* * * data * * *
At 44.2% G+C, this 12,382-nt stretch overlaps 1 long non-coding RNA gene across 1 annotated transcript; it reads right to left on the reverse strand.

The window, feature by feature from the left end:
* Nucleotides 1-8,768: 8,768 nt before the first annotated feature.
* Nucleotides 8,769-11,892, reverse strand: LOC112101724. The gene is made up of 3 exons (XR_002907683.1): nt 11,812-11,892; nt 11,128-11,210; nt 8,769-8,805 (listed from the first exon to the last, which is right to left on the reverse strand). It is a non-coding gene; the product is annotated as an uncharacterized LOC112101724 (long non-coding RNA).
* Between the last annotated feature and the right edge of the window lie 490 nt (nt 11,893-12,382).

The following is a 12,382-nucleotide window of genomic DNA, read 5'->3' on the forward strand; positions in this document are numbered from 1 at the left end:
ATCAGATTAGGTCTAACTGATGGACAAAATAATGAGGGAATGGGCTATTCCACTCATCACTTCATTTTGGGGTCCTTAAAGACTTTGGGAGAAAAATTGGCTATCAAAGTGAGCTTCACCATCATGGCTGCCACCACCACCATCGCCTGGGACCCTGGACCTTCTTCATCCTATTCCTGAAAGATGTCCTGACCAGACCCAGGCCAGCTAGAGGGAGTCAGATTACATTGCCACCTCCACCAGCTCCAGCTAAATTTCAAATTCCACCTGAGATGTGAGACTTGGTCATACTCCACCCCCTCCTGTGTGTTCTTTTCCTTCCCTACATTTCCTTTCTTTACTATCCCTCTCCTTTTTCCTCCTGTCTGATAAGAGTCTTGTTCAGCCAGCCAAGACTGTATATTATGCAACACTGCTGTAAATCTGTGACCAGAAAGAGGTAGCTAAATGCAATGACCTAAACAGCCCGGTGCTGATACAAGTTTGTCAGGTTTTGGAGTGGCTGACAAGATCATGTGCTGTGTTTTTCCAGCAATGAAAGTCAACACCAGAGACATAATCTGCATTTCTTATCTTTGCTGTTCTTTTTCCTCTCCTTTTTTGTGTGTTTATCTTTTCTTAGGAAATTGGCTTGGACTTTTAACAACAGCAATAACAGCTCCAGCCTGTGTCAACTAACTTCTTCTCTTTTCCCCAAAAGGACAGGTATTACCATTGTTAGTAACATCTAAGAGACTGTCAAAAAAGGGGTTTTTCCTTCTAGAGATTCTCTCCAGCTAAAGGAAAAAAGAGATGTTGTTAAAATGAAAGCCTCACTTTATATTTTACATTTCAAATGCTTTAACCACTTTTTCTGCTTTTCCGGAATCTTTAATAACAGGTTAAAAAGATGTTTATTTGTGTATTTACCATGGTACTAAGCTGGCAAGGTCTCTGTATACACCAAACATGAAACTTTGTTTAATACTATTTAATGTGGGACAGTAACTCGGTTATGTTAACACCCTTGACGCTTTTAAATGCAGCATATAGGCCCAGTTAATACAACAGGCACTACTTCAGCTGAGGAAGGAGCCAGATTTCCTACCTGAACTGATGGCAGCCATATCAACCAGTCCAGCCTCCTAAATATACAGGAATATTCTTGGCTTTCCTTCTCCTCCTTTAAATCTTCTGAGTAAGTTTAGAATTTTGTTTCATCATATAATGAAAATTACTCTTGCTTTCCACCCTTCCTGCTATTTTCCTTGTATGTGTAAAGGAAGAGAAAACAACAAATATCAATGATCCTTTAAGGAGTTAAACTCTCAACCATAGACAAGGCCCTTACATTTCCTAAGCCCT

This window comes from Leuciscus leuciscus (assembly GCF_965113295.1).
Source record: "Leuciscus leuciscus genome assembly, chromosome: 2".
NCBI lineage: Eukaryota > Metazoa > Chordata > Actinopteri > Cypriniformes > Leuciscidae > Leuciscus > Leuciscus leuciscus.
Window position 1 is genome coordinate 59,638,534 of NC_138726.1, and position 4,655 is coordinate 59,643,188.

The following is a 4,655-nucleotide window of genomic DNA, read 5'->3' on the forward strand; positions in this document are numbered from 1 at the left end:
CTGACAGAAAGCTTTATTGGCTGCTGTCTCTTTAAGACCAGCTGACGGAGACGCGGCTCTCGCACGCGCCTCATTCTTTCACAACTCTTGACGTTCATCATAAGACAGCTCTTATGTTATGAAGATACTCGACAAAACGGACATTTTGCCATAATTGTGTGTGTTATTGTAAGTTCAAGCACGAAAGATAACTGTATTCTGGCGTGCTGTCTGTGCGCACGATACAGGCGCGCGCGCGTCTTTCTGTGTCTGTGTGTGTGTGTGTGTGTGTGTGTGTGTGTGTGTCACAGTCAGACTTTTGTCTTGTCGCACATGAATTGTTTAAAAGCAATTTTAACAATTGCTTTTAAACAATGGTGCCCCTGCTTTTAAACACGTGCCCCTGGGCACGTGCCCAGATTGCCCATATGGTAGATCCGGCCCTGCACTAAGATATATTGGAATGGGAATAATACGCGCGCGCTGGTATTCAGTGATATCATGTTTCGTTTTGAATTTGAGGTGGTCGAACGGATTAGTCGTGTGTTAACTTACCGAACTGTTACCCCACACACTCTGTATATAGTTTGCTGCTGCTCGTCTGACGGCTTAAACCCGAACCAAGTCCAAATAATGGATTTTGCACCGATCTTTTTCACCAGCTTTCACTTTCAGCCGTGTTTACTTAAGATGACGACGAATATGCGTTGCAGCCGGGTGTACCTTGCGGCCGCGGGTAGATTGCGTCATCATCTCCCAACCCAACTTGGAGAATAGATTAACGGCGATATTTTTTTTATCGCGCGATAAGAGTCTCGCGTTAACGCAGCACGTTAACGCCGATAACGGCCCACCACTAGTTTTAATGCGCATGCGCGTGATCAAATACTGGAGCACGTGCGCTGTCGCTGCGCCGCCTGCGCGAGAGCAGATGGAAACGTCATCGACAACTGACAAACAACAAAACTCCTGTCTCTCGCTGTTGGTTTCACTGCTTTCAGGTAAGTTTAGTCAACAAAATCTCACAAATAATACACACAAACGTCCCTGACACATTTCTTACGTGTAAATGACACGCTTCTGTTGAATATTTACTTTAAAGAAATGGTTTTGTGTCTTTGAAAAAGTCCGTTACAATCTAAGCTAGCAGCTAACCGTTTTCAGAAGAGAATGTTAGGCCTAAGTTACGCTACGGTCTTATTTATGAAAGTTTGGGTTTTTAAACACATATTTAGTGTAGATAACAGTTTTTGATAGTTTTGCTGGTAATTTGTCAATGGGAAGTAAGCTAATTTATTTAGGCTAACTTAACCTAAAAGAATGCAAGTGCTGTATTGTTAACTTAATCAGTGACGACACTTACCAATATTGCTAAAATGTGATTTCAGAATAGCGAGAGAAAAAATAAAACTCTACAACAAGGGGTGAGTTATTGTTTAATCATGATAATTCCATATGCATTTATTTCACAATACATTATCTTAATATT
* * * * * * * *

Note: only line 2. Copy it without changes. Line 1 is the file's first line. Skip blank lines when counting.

The window, feature by feature from the left end: